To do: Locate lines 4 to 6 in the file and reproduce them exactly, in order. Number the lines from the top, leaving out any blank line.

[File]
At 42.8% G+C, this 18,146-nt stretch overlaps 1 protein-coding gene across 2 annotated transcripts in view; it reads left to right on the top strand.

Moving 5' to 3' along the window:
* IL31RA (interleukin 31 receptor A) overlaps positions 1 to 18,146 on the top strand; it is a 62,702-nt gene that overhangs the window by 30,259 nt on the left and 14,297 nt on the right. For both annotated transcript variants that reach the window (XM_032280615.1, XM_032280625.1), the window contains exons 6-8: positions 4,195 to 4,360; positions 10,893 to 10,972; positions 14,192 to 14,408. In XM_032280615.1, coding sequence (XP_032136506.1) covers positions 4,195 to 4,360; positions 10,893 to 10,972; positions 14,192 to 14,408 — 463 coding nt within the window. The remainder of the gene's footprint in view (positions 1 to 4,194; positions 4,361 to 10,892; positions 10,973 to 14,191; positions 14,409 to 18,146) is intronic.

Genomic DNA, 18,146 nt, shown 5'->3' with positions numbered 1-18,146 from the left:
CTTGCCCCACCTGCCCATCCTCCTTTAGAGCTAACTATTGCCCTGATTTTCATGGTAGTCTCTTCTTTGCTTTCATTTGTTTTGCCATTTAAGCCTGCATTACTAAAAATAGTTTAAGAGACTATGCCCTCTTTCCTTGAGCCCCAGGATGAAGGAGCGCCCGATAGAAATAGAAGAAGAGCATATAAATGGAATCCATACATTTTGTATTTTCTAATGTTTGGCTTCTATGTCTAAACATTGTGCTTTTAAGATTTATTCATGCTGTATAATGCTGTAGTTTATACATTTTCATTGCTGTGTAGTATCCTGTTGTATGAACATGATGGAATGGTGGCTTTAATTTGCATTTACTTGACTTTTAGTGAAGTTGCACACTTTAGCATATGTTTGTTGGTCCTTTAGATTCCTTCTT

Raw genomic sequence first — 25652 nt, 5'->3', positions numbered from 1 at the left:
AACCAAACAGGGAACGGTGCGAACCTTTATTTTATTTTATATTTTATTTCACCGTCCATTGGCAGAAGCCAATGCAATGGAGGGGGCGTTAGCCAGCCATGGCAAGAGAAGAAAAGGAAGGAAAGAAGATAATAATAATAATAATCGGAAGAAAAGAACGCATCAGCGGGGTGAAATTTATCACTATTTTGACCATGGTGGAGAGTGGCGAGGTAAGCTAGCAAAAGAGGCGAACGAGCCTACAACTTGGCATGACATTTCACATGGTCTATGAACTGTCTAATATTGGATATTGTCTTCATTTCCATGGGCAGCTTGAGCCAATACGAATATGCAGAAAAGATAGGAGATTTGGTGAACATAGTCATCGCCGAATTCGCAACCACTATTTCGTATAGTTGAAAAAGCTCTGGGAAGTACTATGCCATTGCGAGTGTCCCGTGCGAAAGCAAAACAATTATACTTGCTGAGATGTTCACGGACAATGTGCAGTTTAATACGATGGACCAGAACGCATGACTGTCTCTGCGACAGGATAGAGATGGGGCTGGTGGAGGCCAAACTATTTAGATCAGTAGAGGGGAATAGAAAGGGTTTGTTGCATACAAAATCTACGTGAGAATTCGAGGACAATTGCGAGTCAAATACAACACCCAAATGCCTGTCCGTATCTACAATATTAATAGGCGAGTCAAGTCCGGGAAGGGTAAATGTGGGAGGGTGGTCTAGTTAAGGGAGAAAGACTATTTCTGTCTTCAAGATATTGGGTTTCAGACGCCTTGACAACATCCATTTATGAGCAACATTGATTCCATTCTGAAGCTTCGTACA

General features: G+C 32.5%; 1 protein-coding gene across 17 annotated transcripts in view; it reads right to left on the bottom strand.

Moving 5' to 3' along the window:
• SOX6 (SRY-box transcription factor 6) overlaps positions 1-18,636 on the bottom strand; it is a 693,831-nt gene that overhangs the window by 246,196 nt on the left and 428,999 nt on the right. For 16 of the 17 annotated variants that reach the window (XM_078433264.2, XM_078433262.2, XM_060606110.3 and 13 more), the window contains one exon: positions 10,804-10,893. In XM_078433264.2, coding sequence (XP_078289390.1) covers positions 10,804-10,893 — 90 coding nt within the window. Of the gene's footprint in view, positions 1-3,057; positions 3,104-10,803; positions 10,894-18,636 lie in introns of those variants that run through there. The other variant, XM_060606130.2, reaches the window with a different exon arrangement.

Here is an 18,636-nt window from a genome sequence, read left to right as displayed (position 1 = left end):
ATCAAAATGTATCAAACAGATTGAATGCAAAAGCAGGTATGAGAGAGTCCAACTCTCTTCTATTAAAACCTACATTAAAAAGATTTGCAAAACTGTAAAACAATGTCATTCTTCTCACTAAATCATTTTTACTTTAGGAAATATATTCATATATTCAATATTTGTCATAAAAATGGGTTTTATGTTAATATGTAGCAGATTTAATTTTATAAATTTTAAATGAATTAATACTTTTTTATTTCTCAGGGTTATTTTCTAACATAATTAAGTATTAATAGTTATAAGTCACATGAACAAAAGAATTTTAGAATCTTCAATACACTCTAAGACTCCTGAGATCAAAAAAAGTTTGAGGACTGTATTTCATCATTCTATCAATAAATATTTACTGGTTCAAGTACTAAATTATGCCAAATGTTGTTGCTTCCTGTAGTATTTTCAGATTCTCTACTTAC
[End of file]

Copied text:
Genomic DNA, 18,146 nt, shown 5'->3' with positions numbered 1-18,146 from the left:
CTTGCCCCACCTGCCCATCCTCCTTTAGAGCTAACTATTGCCCTGATTTTCATGGTAGTCTCTTCTTTGCTTTCATTTGTTTTGCCATTTAAGCCTGCATTACTAAAAATAGTTTAAGAGACTATGCCCTCTTTCCTTGAGCCCCAGGATGAAGGAGCGCCCGATAGAAATAGAAGAAGAGCATATAAATGGAATCCATACATTTTGTATTTTCTAATGTTTGGCTTCTATGTCTAAACATTGTGCTTTTAAGATTTATTCATGCTGTATAATGCTGTAGTTTATACATTTTCATTGCTGTGTAGTATCCTGTTGTATGAACATGATGGAATGGTGGCTTTAATTTGCATTTACTTGACTTTTAGTGAAGTTGCACACTTTAGCATATGTTTGTTGGTCCTTTAGATTCCTTCTT

Raw genomic sequence first — 25652 nt, 5'->3', positions numbered from 1 at the left: